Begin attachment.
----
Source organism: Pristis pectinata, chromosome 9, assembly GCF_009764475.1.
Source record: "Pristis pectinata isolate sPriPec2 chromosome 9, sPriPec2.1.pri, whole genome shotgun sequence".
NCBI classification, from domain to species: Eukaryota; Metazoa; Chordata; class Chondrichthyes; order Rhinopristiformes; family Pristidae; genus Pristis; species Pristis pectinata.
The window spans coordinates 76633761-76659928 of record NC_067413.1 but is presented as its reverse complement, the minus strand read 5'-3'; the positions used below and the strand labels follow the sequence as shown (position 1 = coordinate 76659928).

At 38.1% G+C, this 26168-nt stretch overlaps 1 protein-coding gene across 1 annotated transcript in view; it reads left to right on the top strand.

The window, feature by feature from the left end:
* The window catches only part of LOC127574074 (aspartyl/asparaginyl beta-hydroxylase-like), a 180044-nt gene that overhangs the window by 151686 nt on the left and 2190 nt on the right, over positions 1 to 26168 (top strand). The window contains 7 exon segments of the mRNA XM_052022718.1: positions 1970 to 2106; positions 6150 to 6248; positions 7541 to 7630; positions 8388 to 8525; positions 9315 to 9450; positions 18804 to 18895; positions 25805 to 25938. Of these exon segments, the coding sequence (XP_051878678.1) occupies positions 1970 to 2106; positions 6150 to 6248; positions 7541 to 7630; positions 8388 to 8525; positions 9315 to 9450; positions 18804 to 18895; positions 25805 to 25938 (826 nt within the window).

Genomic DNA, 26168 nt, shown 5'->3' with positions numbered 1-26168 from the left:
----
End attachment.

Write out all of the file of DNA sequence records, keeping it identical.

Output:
Source organism: Pristis pectinata, chromosome 9, assembly GCF_009764475.1.
Source record: "Pristis pectinata isolate sPriPec2 chromosome 9, sPriPec2.1.pri, whole genome shotgun sequence".
NCBI classification, from domain to species: Eukaryota; Metazoa; Chordata; class Chondrichthyes; order Rhinopristiformes; family Pristidae; genus Pristis; species Pristis pectinata.
The window spans coordinates 76633761-76659928 of record NC_067413.1 but is presented as its reverse complement, the minus strand read 5'-3'; the positions used below and the strand labels follow the sequence as shown (position 1 = coordinate 76659928).

At 38.1% G+C, this 26168-nt stretch overlaps 1 protein-coding gene across 1 annotated transcript in view; it reads left to right on the top strand.

The window, feature by feature from the left end:
* The window catches only part of LOC127574074 (aspartyl/asparaginyl beta-hydroxylase-like), a 180044-nt gene that overhangs the window by 151686 nt on the left and 2190 nt on the right, over positions 1 to 26168 (top strand). The window contains 7 exon segments of the mRNA XM_052022718.1: positions 1970 to 2106; positions 6150 to 6248; positions 7541 to 7630; positions 8388 to 8525; positions 9315 to 9450; positions 18804 to 18895; positions 25805 to 25938. Of these exon segments, the coding sequence (XP_051878678.1) occupies positions 1970 to 2106; positions 6150 to 6248; positions 7541 to 7630; positions 8388 to 8525; positions 9315 to 9450; positions 18804 to 18895; positions 25805 to 25938 (826 nt within the window).

Genomic DNA, 26168 nt, shown 5'->3' with positions numbered 1-26168 from the left: